Rampaging rodents rile residents


Opal Savoy

Apartment resident Opal Savoy found this furry little friend in her trashcan.

The rodents that have been plaguing NVU-Johnson’s campus apartments will hopefully see a decline with the introduction of traps to the outsides of the most affected buildings.
“The first time I knew we had a rodent problem was late September,” said Isaiah Perry, NVU-Johnson student and campus apartment resident. “My roommate/partner and I started hearing scurrying and munching in our walls and ceilings. This quickly became an issue every night, making it hard to sleep because it was so loud.”
Perry is far from the only resident to have issues with the rodents. A petition signed by over 20 students was sent to Director of Residence Life Jeff Bickford, NVU President Elaine Collins, Dean of Students Jonathan Davis and Dean of Administration Toby Stewart.
“We are kept up late at night by the sounds of chewing and scratching, disturbed by the presence of rodent feces, and horrified by the complete apathy of the Residence Life department to fix the problem,” reads the petition, which was sent on Oct. 13.
“The Residence Life department seems to have initially tried to shrug off the concern,” Perry said. “Then [Bickford] did something of a 180 and hired rodent control people to investigate some of the apartments.”
The company hired was LeBlanc’s Pest Control, a company based out of North Troy. “They are dealing with a typical situation that happens in the fall,” said Michael Stevens, director of facilities.
As the weather gets colder, mice often burrow into homes for shelter, warmth and the possibility of food. “We admit that the presence of mice in buildings is not an uncommon problem during the winter months of the year,” reads the petition.
However, the letter continues to add “that the sheer volume of complaints from across the Apartments paints a larger picture of a true infestation, rather than one or two mice camping for the winter.”
To combat the presence of the rodents, representatives from LeBlanc’s are placing traps outside of the apartments.
“To control the rodent population… you want to do your work on the outside of the buildings,” Stevens said of the pest control’s methodology. The traps that LeBlanc’s uses are outfitted with bait that lures rodents into a space that they can’t escape.
A representative from LeBlanc’s will be coming to campus regularly to check on the traps. “I don’t know exactly what happens when that professional service checks on those traps,” Stevens said. “I don’t know that I want to ask.”
Of course, keeping rodents out won’t help residents who are already seeing evidence of mice within their apartments, such as scratching in the walls, feces in cabinets, and sight of the unwanted visitors themselves.
In this case, residents were encouraged by Bickford to put out traps in their apartments. In his emailed response to the petition, he tells students, “if getting traps is a hardship, please let me know.”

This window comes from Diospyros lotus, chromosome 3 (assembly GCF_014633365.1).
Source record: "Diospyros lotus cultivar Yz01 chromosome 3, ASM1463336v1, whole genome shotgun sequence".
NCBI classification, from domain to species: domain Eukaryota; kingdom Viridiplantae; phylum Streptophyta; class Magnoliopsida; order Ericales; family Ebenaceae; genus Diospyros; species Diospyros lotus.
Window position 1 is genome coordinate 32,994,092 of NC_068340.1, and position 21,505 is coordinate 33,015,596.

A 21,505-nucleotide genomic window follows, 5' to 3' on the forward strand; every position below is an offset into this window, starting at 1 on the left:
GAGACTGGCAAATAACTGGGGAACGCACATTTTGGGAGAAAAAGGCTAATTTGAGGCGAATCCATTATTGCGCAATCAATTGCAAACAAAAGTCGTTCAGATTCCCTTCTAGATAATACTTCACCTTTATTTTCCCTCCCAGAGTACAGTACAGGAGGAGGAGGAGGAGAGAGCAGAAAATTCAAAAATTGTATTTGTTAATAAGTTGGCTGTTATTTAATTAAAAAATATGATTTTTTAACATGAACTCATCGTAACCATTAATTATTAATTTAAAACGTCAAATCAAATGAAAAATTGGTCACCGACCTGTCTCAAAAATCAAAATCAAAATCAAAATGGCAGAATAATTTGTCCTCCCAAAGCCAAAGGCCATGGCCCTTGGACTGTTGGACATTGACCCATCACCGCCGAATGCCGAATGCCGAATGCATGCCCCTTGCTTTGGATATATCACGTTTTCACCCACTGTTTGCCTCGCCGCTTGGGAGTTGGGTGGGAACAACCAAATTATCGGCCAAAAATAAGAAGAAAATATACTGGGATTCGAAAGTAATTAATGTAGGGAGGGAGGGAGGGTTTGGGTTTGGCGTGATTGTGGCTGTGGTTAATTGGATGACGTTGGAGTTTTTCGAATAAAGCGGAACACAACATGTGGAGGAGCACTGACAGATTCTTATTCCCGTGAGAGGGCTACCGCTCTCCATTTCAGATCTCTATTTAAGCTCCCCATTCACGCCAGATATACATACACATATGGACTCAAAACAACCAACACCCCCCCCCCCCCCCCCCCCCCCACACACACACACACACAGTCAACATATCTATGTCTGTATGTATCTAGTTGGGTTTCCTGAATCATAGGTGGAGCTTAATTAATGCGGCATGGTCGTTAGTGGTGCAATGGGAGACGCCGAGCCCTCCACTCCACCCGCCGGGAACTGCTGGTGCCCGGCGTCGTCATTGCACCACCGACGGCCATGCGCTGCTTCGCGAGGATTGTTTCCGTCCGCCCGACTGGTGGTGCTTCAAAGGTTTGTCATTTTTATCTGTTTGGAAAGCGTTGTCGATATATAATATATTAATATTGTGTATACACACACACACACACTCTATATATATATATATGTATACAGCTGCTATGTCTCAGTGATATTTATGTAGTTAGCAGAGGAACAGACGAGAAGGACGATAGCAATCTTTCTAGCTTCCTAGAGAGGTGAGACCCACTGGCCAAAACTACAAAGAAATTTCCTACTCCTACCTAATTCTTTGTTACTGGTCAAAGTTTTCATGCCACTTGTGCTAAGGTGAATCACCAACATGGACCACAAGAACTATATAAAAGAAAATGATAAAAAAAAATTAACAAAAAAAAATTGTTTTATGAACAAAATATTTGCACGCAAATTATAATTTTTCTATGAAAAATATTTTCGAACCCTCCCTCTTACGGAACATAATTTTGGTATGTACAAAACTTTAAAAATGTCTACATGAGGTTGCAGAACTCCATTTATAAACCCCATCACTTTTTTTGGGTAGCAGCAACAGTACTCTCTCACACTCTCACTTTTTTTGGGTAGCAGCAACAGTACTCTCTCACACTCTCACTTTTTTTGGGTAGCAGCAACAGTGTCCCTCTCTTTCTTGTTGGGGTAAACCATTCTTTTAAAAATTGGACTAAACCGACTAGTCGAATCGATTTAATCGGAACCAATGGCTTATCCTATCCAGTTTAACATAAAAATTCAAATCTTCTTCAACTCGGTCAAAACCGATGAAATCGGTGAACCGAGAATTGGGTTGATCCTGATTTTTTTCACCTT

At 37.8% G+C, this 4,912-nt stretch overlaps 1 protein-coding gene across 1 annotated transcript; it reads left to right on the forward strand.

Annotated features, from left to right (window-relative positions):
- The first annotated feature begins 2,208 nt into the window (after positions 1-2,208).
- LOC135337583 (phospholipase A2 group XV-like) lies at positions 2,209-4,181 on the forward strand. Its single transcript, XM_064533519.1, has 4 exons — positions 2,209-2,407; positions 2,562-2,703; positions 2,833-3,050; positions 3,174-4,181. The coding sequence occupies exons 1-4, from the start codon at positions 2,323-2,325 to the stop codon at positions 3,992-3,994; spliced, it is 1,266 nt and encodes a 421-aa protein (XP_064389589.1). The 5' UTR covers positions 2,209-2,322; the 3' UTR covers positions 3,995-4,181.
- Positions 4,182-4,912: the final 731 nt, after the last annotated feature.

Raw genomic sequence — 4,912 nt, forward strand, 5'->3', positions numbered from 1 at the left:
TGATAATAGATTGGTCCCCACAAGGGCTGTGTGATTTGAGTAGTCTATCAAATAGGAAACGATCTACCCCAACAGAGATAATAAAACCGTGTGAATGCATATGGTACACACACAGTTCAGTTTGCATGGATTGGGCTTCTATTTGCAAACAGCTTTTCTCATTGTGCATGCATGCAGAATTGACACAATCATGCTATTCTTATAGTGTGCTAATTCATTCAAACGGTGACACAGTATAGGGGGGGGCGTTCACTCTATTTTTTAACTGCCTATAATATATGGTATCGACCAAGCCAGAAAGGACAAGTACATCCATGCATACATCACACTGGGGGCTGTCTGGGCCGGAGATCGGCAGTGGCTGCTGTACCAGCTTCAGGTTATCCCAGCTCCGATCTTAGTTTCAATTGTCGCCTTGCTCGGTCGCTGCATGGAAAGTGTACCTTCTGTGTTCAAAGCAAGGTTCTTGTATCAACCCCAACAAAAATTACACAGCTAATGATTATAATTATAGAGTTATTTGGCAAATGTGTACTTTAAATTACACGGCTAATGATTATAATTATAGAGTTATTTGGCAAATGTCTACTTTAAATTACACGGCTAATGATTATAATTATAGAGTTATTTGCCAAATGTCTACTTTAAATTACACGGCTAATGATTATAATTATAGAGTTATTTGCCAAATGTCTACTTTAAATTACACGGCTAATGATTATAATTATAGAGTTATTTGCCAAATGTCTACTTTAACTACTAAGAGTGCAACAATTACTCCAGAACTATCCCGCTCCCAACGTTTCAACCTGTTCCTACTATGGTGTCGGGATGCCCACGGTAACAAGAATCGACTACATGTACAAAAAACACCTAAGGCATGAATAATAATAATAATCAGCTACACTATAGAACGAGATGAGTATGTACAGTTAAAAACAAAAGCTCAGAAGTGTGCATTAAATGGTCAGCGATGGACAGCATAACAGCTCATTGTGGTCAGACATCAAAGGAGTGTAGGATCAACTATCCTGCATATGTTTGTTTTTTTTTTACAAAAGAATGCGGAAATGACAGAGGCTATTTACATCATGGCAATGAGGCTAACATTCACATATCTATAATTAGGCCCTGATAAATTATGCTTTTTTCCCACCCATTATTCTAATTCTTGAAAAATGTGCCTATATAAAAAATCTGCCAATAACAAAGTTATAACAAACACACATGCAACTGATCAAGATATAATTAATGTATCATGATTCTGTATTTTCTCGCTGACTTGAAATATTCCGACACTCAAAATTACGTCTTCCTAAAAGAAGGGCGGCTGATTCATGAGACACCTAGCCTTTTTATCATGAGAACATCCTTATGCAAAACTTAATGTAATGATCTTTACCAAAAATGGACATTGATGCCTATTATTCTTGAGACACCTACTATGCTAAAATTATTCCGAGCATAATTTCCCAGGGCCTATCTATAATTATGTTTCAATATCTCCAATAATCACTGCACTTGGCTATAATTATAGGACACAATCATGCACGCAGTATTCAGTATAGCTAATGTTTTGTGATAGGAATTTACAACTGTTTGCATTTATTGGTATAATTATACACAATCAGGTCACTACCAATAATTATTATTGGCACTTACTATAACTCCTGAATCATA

However, as the petition points out, “Many students are complaining only of the mice in the walls scratching and clawing and have not seen them emerge—traps would not help this phenomenon.”
The other preferred option for many students would be to invite a new animal guest into their apartment, namely a cat, to help alleviate and exterminate the rodent infestation. Unfortunately, this is not an option for a number of reasons.
Pets, aside from emotional support and service animals, are not allowed in campus residence halls due to potential messes and a variety of other factors.
Bickford also pointed out in his initial response to the petition that “If you happen to get a cat that is terrible at [mousing]… you have the problems of cat ownership without the benefit of reducing the rodent problem.” He cites leftover pet food being an attractor for mice, as well as pet hygiene being a problem of its own.
“In general, I think it’s fair to say that the person occupying a space has a duty to report issues that arise, and cooperate with efforts to correct the issue,” Bickford continued. “The property owner has an obligation to do whatever we reasonably can to correct the issue.”
Perry said that he and his partner have not put traps out in their apartment yet, as “there has been no evidence of rodents breaking all the way through our walls yet.” However, he anticipates the need may arise soon.
Both Perry and the petition point out that as mice chew through the walls and insulation, there is a risk of them biting into electrical components and starting a fire.
Perry also cited the thermal integrity of the apartments being compromised as a concern. “This directly affects us as it gets colder out, because it makes heat insulation worse.”
As the temperature continues to drop, hopefully so will the rodent populations currently overwhelming the campus apartments. “If there isn’t change, we’ll definitely be going back to our pest manager and asking for their counsel,” Stevens said.
However, he is doubtful that such action would be necessary, and adds that “We have no reason to believe that this accredited, licensed professional isn’t more knowledgeable on the topic than us.”